I was just happy to finally have "Say Anything..." on DVD, but Fox has delivered a rather spiffy special edition. It's not incredibly elaborate as some of their recent release, but it stands its own ground and I'm very happy that Crowe participated greatly in this release. To get things rolling, we have an Audio Commentary with Writer/Director Cameron Crowe, John Cusack and Ione Skye. Yes, they're all in the room together on a sunny August afternoon and this is a wonderful, well-rounded track that I really, really enjoyed and fans of the film are sure to eat up. Before the film, there is a twenty minute audio introduction from the three played against still photographs from the film and Crowe shot. This introduction is quite nice and sets the tone of the track. Crowe does much of the talking in the introduction, while Cusack and Skye have remarks here and there, but they mostly giggle and ask questions. But the two talk about them getting involved in the project and their own origins with the movie while Crowe recalls their first meeting. Crowe also discusses the origin of the film and how he was inspired and what he wanted in it. From a Southern man who bugs Crowe with his love of kickboxing, advice from the hearty James L. Brooks and what Crowe wanted to tell in the story. Crowe also references his other films as well. And that's just the introduction. Once we get into the actual film, everyone opens up. Cusack talks about creating the character of Lloyd, Ione shares a lot of her thoughts about the film itself and Diane and Crowe... a whole lot of stories, his thoughts and just a lot of great stuff about making the movie. Everyone here is rather insightful as when it comes to why they wanted to make the film, the themes of the story, working and characters. There's a lot of information to absorb in this track and a lot of fun production stories are told throughout, which actually made me feel not only more knowledgeable about this fine film, but like I was actually there during the production. I can go on and on... but I won't and I'll save most of the good stuff. I really loved this track as there is a sense of sweetness all throughout, just like the movie and it's really one of the best and most endearing I've heard in a long while. It really doesn't get any better than this. I thought Crowe was going to dominate the track and Skye and Cusack would just chime in here and there, but everyone is pretty much equal, which is a great thing. When actors do some commentaries, they usually (not always, but usually) don't have much to say, but here... Skye and Cusack offer a lot and that made me really happy (this track ranks as one of the best I've heard as far as actors go). There are no real pauses or dull moments either. I look forward to future tracks from Crowe, namely the upcoming special edition of "Jerry Maguire" and hopefully for "Vanilla Sky"... and if Warner ever re-releases "Singles." Also, before the main menu, there's a disclaimer about the commentary, a la Disney releases. Even if there is harmless material in tracks, are more studios going to use this in the future to protect themselves?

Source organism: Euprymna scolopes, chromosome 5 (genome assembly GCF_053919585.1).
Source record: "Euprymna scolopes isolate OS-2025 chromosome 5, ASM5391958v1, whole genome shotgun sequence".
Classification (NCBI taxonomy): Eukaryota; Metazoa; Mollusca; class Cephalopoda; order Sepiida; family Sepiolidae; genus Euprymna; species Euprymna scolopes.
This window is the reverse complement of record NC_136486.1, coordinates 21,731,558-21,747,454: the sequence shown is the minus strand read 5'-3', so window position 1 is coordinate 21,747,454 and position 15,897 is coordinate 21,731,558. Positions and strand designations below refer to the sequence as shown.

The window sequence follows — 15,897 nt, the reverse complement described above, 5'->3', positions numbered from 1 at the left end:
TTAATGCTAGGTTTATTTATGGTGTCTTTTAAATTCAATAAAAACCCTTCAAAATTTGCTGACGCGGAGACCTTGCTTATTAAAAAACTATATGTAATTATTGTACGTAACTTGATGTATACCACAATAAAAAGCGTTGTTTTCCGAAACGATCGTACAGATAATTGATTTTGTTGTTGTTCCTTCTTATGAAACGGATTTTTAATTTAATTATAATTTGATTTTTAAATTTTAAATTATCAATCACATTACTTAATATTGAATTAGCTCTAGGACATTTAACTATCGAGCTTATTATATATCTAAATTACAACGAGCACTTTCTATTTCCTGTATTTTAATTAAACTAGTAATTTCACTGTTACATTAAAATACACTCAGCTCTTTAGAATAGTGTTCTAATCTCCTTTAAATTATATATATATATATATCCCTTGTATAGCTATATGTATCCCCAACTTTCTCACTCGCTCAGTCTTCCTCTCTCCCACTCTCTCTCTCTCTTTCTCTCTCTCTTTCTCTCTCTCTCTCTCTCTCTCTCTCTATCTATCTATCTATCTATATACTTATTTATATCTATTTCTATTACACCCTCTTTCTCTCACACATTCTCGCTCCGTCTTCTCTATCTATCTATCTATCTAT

Next up, we have a bunch of all sorts of scenes and all of them are in rather good quality anamorphic widescreen (yes!) and total nearly fifty minutes (some of the footage comes out in black and white). Weehee! The scenes are broken up into three sections and each have their scene numbers. First, we have five Alternate Scenes. These scenes are scenes just like in the actual film, but the dialogue or how it's done is mostly bit different. After watching these (including two different versions of the boom box scene), it's clear that what is in the final film is a bit better. Crowe was supposed to do commentary on the alternate scenes, but I could not find that so I'm assuming it was left off the disc. There are ten Deleted Scenes which add up to a little over thirteen minutes. We can see why they were cut. They're not terrible, but they would ruin the flow of the film and perhaps some ideals a little. They're fun to watch, and one has a cameo from Homer Simpsons himself, Dan Castellana (I'm pretty sure that's him...). Finally there are thirteen Extended Scenes. Yes, these are scenes from the movie but their original cuts... new footage has been added back in to flesh them out a bit. Personally, they're nice to watch and add some little things to the scenes, but the edits in the film are fine since what's here doesn't always add much more to everything. Very cool additions here.

There's an EPK Featurette that lasts nearly seven minutes and has behind the scenes footage and clips from the film, plus interviews with Skye, Cusack, Mahoney and Crowe. Very fluffy... in addition to that marketing, there's two Theatrical Trailers, each in anamorphic widescreen. Finally, there are eight full frame TV Spots. Also is a brief Photo Gallery with photos taken by Cameron Crowe himself.

 

Is Cameron Crowe's directorial debut, "Say Anything...", his best film? For me, that's really hard to say... it's sort of like picking which of your children is the best (okay, maybe I shouldn't make that analogy since I have no kids and I'm not even married). I love all of Crowe's work. Each of his films are rather different, but in the end, it's his heart and loving touches to them and universal themes that bind them all. If you've never seen "Say Anything..." this is a must purchase. Considering you'll be able to pick this one up for a rather low price, not to mention the good presentation and fine supplements, this is truly worth owning. Again, I'm really happy to have such a great film in my DVD collection. Enjoy!